HK-based firm key player as US indicts Huawei over Iran sanctions, tech theft

Acting US Attorney General Matthew Whittaker announces charges against Chinese telecoms giant Huawei. Photo via US Department of Justice.
Acting US Attorney General Matthew Whittaker announces charges against Chinese telecoms giant Huawei. Photo via US Department of Justice.

The US Department of Justice today formally announced charges against Shenzhen-based telecoms giant Huawei, its CFO, and two affiliate companies, accusing them of corporate espionage and violating sanctions against Iran.

The indictment revolves around a Hong Kong-registered company called Skycom, which US officials accuse Huawei of operating as an unofficial affiliate to skirt sanctions leveled against Iran. An overview of the indictment released by the Justice Department further accuses Huawei of deliberately misrepresenting its relationship with Skycom in order to process millions of US dollars’ worth of Iran-related transactions in US banks — transactions they were forbidden from processing under the sanctions.

“As I told Chinese officials in August, China must hold its citizens and Chinese companies accountable for complying with the law,” acting US Attorney General Matthew Whitaker said at a press conference announcing the charges.

US Secretary of Homeland Security Kirstjen Nielsen, meanwhile, accused the company of engaging “in a fraudulent financial scheme that is detrimental to the security of the United States.”

The overview of the indictment goes on to allege that Huawei misled multiple financial institutions and “repeatedly lied” to US authorities about its business in Iran over the years.

Justice officials say the company’s CFO, Meng Wanzhou — who is currently in custody in Canada at the US’ request, and whose detention has severely strained Sino-Canadian relations — once served on Skycom’s board of directors, and played a direct part in lying to Huawei’s banking partners. The US is currently seeking Meng’s extradition from Canada.

Meng has been charged with bank fraud, wire fraud, and conspiracies to commit bank and wire fraud. In addition to facing the same charges, Huawei and Skycom are also charged with violating the Iran sanctions and conspiracy to commit money laundering. Meanwhile, Huawei and Huawei USA, its American affiliate, are also charged with conspiracy to obstruct justice for their alleged efforts to stymie the US’s attempts to investigate their ties to Iran.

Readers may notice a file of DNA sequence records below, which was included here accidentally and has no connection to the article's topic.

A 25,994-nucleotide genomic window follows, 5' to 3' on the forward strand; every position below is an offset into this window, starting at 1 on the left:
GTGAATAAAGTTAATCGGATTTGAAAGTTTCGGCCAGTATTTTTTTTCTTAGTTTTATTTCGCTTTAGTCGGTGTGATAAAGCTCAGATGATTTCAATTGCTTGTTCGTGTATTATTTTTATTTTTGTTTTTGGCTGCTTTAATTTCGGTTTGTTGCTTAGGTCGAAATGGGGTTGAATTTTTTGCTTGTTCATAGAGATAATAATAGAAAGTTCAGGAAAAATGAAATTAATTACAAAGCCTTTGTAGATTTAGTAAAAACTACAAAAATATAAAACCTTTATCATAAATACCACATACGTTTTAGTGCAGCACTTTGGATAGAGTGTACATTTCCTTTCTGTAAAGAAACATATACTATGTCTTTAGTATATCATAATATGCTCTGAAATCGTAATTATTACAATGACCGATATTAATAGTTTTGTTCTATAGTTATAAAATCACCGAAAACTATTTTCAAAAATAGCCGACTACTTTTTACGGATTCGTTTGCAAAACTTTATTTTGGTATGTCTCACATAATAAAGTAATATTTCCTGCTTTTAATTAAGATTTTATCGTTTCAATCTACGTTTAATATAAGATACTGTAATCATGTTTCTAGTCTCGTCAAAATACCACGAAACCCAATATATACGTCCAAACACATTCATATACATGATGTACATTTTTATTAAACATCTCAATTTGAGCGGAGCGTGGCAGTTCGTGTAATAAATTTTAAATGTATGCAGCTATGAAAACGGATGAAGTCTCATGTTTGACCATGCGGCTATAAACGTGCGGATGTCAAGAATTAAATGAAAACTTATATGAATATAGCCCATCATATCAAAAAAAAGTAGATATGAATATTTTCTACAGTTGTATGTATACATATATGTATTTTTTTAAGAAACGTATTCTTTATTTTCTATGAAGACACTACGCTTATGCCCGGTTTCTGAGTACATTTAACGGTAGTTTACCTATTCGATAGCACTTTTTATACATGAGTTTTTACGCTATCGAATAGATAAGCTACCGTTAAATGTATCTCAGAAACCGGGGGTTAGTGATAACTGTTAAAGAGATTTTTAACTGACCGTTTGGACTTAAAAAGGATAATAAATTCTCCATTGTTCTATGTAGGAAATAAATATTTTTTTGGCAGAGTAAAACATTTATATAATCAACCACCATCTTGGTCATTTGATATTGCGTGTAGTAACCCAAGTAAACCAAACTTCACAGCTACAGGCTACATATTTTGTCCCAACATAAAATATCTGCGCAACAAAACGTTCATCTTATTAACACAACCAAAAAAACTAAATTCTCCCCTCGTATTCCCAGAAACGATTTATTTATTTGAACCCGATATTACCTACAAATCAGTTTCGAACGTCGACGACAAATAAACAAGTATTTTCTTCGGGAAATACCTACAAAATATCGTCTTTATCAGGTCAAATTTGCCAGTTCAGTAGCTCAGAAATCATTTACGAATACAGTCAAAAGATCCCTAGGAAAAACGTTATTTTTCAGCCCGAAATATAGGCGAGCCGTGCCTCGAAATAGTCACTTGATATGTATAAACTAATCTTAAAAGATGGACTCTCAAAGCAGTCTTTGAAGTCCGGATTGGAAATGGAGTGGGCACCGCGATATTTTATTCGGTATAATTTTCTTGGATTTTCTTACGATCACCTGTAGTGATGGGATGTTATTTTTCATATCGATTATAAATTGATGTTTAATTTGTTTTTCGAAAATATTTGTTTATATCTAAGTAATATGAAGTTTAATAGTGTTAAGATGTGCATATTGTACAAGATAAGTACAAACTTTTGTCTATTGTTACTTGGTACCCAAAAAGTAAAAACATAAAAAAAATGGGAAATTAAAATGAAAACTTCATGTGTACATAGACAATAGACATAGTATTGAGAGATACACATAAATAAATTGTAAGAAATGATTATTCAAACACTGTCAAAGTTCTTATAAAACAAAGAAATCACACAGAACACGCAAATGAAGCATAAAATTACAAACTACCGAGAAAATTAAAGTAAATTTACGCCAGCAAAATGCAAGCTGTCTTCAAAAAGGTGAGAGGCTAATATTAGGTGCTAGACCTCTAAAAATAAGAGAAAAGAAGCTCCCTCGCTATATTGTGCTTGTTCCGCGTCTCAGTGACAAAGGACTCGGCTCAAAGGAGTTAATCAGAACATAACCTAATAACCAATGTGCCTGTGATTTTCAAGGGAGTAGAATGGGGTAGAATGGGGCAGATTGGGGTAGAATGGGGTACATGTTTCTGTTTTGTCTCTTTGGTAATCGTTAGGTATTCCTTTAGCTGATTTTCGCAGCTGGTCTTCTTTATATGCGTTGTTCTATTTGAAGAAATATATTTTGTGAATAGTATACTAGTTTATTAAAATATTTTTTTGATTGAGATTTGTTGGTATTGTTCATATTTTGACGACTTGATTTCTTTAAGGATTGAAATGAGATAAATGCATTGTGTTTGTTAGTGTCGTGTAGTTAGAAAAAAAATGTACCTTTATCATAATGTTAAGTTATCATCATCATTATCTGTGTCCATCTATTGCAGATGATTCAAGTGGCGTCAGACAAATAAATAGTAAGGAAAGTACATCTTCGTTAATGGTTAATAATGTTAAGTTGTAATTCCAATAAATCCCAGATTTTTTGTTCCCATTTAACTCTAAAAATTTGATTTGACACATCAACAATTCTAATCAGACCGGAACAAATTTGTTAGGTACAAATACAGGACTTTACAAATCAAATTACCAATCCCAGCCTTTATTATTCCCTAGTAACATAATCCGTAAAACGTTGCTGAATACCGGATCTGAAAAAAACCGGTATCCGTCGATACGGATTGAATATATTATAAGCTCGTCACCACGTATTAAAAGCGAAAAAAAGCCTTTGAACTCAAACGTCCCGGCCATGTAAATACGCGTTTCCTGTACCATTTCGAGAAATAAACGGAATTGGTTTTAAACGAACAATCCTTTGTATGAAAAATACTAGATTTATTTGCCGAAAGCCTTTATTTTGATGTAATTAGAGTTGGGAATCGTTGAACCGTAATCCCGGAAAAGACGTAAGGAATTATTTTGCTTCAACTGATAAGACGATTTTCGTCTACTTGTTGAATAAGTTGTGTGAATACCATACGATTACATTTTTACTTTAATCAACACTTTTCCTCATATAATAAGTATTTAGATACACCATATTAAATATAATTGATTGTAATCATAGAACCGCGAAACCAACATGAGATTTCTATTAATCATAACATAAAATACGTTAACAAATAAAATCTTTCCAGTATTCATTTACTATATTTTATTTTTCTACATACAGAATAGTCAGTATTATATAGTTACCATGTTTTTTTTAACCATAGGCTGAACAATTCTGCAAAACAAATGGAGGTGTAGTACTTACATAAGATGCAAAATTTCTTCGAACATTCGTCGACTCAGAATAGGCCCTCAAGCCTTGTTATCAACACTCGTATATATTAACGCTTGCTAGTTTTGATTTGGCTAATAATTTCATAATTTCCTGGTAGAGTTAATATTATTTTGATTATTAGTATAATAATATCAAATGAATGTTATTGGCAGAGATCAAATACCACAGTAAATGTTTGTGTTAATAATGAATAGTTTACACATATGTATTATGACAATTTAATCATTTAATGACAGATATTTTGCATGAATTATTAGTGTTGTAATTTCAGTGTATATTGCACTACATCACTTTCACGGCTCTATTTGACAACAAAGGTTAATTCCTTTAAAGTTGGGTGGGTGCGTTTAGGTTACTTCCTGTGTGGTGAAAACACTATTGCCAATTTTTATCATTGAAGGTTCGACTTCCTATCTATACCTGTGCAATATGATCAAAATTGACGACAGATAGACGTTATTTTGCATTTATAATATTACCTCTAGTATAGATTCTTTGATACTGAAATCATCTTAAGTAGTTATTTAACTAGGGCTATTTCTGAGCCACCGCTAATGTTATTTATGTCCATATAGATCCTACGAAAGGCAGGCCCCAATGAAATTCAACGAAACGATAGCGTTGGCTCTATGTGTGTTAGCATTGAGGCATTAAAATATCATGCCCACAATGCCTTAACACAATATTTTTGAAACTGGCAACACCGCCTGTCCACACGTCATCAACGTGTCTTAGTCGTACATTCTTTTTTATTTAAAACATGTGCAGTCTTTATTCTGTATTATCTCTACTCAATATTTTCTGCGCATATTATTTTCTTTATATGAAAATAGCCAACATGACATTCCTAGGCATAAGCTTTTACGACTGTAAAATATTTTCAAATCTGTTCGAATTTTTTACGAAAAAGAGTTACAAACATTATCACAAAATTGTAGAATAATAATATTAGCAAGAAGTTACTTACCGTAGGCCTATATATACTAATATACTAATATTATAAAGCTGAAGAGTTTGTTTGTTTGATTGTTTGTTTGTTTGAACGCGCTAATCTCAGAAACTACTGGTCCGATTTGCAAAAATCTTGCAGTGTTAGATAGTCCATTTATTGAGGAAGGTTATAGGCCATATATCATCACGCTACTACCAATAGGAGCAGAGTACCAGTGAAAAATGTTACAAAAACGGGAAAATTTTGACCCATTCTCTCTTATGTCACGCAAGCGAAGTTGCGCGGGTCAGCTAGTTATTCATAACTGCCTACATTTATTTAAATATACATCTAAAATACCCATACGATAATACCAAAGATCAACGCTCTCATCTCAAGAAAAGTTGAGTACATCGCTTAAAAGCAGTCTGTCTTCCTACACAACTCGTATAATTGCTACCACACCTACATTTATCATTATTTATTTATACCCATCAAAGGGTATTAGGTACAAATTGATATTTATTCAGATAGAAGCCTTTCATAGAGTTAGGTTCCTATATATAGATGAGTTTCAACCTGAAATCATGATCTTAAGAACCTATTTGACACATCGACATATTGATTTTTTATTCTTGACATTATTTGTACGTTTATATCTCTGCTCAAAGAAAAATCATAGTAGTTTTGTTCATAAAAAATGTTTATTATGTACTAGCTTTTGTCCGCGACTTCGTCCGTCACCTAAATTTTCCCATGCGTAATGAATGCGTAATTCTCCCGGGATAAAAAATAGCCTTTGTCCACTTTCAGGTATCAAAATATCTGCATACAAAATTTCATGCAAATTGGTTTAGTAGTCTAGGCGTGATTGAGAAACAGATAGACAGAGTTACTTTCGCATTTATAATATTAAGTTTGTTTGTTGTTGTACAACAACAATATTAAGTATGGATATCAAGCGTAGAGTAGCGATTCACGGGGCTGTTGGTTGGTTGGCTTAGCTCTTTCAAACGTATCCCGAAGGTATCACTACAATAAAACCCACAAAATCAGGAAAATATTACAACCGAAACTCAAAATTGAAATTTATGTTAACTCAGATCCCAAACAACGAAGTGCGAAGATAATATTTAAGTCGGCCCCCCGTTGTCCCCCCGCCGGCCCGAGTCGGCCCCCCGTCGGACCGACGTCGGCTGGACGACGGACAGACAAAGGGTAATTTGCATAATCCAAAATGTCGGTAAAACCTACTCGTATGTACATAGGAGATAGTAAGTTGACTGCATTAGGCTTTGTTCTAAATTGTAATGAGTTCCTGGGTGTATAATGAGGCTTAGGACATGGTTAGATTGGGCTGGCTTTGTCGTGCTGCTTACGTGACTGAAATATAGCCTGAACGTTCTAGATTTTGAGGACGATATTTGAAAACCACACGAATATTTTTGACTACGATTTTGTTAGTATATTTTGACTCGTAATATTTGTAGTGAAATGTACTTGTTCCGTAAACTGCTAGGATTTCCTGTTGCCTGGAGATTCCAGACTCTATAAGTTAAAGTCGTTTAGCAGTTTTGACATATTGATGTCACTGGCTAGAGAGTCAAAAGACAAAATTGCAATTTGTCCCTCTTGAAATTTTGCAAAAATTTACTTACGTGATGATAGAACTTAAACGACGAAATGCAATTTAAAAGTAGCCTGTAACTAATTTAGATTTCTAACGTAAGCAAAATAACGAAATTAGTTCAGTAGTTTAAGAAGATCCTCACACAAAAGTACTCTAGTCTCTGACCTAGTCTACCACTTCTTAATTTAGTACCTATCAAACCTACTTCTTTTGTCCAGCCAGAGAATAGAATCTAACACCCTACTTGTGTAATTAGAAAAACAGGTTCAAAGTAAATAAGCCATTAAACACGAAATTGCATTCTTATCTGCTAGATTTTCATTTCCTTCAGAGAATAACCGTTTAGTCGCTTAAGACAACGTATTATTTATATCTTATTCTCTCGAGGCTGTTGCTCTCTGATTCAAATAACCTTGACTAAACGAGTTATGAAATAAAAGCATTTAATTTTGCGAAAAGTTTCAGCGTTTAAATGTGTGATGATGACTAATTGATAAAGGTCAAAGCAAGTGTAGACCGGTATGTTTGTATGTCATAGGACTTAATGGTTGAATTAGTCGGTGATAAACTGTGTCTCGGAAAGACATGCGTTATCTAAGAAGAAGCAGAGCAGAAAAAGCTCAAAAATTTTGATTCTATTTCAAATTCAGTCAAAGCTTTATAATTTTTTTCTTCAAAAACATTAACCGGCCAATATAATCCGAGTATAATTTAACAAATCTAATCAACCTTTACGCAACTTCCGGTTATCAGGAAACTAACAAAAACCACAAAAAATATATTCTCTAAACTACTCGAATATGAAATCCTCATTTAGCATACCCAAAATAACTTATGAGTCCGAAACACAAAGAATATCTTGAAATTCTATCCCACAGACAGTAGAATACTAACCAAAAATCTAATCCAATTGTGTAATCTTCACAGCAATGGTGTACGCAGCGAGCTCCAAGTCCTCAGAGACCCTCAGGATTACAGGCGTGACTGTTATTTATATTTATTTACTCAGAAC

The indictment accuses the companies of attempting to move relevant witnesses back to China and beyond investigators’ reach, and of destroying relevant evidence located in the US.

Another indictment, issued by a grand jury in Seattle, accuses Huawei and Huawei USA of stealing technology from US telecoms firm T-Mobile in the form of a cell phone testing robot dubbed “Tappy.”

Tappy was designed — “at significant expense to T-Mobile,” the indictment notes — to mimic the way people touch their phone screens for the purposes of testing phones’ performance over long periods of time.

T-Mobile went to great lengths to protect Tappy’s technology, but over time began to allow other companies — Huawei among them — to use the robot for their own tests. Around 2012, Huawei began developing its own robot, the more prosaically named xDeviceRobot.

When T-Mobile declined to sell or license Tappy’s technology to Huawei, the company undertook a scheme to “figure out the [Tappy] Robot’s specifications and functions,” according to a Huawei email quoted in the indictment.

At the direction of colleagues in China, Huawei USA engineers supplied unauthorized photos of Tappy and its software interface to Huawei China, and continued to press T-Mobile’s engineers on Tappy’s technical specifications, to their increasing annoyance.

“TMO [T-Mobile] is VERY angry [at] the questions we asked,” one Huawei USA engineer wrote to his colleagues in an email cited in the complaint.

The Huawei engineer allegedly ultimately went so far as to steal Tappy’s arm, only to be found out by T-Mobile employees and made to return the part. At that point, T-Mobile barred Huawei employees from the facility without an escort.

The indictments come as the US wages a campaign to convince its allies to follow suit in shutting Huawei out of the global internet transitions to 5G, citing security concerns.

In a statement, Huawei denied the allegations against itself, its affiliates, and Meng, according to a CNBC report.

“The Company denies that it or its subsidiary or affiliate have committed any of the asserted violations of U.S. law set forth in each of the indictments, is not aware of any wrongdoing by Ms. Meng, and believes the U.S. courts will ultimately reach the same conclusion,” the statement reads.

Beijing, meanwhile, has condemned the charges against Huawei as “unfair” and “immoral.”

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